Pathophysiology of Left Ventricular Failure

In this article, we will discuss the Pathophysiology of Left Ventricular Failure. So, let’s get started.


Left ventricular output depends on preload, afterload and myocardial contractility. Left ventricular failure occurs due to interaction of this complex mechanisms. Low cardiac output due to LVF leads to complex neuroendocrine changes in which there is stimulation of renin-angiotensin-aldosterone system as well as stimulation of sympathetic system. At first, these try to optimise the left ventricular function called compensatory mechanism, but when these mechanisms also failed then LVF sets in. The activation of renin-angiotensin-aldosterone system increases afterload due to vasoconstriction and salt and water retention. Stimulation of sympathetic system increases both preload and afterload (peripheral vasoconstriction). This also increases myocardial contractility. By this complex mechanism LVF is produced.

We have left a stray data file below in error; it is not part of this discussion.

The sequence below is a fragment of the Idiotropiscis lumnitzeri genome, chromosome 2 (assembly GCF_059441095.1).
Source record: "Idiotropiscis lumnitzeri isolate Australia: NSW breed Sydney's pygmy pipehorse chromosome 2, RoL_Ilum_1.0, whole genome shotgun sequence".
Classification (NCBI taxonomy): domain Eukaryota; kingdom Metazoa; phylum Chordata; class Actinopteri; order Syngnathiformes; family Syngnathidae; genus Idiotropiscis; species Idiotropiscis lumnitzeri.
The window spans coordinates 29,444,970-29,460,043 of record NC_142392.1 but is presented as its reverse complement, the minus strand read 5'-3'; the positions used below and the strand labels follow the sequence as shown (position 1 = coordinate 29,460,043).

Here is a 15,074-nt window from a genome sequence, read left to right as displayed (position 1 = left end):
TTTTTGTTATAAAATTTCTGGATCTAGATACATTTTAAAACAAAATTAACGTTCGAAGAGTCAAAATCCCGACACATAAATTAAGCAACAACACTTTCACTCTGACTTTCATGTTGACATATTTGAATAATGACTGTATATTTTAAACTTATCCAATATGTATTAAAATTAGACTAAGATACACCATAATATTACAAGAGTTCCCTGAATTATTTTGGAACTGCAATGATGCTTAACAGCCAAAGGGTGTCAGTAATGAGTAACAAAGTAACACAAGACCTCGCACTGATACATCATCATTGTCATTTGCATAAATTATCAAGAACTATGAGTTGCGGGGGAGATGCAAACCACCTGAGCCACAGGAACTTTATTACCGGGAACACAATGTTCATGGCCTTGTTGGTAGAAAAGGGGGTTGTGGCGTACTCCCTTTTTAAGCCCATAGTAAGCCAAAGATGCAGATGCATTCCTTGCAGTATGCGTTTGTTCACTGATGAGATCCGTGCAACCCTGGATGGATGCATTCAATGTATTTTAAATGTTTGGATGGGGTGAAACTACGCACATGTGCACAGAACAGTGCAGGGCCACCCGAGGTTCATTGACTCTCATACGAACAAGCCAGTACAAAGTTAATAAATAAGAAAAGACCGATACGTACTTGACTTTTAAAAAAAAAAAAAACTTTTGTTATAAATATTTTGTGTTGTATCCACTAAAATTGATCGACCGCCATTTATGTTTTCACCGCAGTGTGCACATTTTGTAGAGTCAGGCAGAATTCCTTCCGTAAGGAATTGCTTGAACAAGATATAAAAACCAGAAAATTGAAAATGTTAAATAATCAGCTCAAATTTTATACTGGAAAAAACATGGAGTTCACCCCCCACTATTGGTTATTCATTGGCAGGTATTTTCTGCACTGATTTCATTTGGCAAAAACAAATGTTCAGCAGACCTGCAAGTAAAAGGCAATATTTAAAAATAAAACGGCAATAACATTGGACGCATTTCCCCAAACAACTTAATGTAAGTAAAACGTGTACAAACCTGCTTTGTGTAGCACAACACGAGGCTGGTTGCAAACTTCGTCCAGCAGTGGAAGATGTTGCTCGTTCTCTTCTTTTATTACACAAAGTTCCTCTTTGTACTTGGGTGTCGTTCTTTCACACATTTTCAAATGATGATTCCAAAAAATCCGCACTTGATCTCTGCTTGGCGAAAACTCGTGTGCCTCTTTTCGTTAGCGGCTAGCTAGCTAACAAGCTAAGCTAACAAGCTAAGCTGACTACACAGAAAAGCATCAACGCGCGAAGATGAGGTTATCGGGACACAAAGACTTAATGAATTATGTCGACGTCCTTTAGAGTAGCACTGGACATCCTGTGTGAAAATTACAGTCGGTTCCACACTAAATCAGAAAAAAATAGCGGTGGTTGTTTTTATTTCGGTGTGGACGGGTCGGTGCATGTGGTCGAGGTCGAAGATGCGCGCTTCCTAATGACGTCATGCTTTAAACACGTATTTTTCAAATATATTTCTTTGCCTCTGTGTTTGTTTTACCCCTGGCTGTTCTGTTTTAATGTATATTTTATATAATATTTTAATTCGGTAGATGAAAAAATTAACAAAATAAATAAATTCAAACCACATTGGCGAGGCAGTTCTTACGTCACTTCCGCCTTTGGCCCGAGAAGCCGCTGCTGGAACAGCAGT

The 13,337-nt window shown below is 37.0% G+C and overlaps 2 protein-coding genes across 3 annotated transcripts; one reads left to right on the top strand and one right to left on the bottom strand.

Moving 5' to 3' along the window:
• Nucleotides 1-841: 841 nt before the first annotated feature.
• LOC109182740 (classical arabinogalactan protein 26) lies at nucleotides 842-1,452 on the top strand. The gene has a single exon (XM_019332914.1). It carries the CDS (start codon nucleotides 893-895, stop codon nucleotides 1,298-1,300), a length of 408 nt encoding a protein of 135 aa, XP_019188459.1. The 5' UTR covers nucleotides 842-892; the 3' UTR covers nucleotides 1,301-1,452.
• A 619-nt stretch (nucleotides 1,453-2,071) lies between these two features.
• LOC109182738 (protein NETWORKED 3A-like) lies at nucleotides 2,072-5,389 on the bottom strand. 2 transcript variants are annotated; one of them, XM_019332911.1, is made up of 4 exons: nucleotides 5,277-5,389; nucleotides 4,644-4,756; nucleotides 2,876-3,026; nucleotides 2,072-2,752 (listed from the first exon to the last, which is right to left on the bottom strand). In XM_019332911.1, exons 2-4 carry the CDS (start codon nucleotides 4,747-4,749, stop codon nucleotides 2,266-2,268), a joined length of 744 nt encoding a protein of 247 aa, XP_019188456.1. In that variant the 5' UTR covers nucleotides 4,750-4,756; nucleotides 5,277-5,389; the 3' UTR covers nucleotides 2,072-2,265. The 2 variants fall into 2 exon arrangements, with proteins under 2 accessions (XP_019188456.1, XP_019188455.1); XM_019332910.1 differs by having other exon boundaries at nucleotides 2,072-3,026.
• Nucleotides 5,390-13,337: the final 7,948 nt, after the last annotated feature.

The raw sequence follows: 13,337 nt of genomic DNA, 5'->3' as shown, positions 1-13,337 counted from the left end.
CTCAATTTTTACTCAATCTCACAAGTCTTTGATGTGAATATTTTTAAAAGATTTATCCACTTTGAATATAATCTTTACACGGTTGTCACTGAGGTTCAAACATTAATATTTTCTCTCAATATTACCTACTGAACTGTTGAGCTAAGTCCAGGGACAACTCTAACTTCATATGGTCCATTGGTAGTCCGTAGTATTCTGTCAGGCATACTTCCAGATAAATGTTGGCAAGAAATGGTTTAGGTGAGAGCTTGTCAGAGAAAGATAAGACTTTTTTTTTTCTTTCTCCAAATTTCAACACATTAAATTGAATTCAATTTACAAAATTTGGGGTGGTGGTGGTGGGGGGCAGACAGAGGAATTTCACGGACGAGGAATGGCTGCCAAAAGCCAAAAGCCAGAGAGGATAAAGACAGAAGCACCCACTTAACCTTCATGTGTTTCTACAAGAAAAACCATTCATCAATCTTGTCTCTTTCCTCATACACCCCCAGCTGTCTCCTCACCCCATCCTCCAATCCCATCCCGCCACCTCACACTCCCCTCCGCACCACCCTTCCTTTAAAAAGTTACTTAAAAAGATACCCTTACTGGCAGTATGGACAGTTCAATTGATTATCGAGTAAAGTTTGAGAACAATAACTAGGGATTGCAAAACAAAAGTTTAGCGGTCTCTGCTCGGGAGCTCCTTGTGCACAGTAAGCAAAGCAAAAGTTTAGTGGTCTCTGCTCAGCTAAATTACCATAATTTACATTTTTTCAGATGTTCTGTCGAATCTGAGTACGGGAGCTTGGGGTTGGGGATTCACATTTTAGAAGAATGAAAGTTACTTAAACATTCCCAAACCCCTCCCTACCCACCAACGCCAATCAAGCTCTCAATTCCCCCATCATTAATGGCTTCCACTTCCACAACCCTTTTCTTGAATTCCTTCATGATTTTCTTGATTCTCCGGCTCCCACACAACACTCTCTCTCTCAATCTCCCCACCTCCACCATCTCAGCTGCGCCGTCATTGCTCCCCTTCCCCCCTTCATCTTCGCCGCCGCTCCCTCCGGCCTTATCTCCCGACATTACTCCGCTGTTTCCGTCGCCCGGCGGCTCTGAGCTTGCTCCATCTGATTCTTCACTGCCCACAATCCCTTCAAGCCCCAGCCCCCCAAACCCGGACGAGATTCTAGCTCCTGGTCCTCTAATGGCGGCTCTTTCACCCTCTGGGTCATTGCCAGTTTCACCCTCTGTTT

By backward failure mechanism, due to rise in left ventricular end-diastolic pressure / volume due to increased afterload, there is rise in left atrial pressure and subsequently rise in pulmonary venous and capillary pressure (>25 mmHg). The raised pulmonary venous pressure is more than plasma oncotic pressure in the capillaries leading to transudation and development of acute pulmonary edema. In long-standing cases or in chronic heart failure, hypoxia produced by edematous lung is potent vasoconstrictor of pulmonary vessels leading to pulmonary arterial hypertension and ultimately edema is relieved slowly. Development of pulmonary arterial hypertension is protective mechanism for acute pulmonary edema.


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